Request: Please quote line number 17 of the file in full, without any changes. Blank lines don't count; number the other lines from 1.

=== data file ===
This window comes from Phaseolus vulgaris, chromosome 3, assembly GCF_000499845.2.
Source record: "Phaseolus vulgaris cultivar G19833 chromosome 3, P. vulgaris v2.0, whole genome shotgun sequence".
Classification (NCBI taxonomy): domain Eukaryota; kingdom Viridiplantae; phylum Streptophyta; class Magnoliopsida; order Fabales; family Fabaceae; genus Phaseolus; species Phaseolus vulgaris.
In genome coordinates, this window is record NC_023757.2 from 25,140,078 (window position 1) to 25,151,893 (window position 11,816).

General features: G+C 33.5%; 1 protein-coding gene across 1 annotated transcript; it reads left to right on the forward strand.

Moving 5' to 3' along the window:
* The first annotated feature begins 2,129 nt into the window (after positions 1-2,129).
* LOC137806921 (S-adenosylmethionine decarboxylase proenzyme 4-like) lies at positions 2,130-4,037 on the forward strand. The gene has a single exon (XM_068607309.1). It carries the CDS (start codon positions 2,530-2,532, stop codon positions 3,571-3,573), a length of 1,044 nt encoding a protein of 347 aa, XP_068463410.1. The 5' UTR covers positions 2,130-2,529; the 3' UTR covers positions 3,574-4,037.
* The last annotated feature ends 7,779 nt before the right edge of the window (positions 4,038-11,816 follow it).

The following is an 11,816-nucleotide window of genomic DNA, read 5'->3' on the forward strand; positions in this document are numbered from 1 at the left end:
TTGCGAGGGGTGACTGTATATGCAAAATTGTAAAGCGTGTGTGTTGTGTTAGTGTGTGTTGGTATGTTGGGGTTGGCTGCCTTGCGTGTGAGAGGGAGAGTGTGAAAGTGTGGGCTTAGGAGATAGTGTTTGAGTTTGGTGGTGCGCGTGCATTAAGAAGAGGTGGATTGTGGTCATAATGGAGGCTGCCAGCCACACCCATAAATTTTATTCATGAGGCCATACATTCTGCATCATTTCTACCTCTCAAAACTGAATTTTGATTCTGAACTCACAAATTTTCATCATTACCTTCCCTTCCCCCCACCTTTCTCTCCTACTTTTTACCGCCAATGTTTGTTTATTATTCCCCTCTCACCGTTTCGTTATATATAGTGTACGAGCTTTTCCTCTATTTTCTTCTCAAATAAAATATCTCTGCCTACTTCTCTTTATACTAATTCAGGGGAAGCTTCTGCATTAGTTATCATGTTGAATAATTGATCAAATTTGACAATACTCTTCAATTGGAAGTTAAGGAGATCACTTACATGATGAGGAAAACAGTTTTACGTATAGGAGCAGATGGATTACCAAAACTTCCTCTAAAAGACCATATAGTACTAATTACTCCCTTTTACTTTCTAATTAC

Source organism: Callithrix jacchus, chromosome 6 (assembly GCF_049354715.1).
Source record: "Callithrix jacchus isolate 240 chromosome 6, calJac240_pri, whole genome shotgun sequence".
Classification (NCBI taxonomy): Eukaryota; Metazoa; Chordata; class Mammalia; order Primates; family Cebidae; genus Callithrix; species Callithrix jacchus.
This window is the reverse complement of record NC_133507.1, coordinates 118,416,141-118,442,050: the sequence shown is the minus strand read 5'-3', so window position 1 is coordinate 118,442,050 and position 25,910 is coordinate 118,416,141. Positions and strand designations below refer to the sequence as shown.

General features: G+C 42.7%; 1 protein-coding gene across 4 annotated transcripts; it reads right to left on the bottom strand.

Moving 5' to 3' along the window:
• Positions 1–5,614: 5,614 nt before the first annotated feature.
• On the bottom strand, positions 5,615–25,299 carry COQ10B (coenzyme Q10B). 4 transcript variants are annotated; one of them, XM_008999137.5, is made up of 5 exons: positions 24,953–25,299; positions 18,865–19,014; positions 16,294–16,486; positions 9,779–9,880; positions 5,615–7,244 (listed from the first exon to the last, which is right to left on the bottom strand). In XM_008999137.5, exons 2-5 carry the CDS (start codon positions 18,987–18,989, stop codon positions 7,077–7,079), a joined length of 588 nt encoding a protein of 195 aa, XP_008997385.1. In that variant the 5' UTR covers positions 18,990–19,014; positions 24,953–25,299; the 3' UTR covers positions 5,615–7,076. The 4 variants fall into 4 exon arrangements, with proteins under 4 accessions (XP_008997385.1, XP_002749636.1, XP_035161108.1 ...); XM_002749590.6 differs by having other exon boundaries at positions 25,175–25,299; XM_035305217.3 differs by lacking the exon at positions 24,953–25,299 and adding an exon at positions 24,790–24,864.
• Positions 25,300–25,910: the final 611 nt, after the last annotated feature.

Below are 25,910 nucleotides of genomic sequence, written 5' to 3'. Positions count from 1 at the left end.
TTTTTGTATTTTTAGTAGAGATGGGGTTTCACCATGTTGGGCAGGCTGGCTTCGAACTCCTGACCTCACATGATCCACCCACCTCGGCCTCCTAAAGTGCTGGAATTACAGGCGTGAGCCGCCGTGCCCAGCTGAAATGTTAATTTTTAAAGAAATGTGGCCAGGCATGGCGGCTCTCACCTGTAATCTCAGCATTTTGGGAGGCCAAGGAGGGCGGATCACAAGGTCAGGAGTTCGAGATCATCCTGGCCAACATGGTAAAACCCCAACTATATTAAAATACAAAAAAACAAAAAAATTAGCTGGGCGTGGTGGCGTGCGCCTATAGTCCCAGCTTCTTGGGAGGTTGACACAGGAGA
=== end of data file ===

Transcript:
Moving 5' to 3' along the window: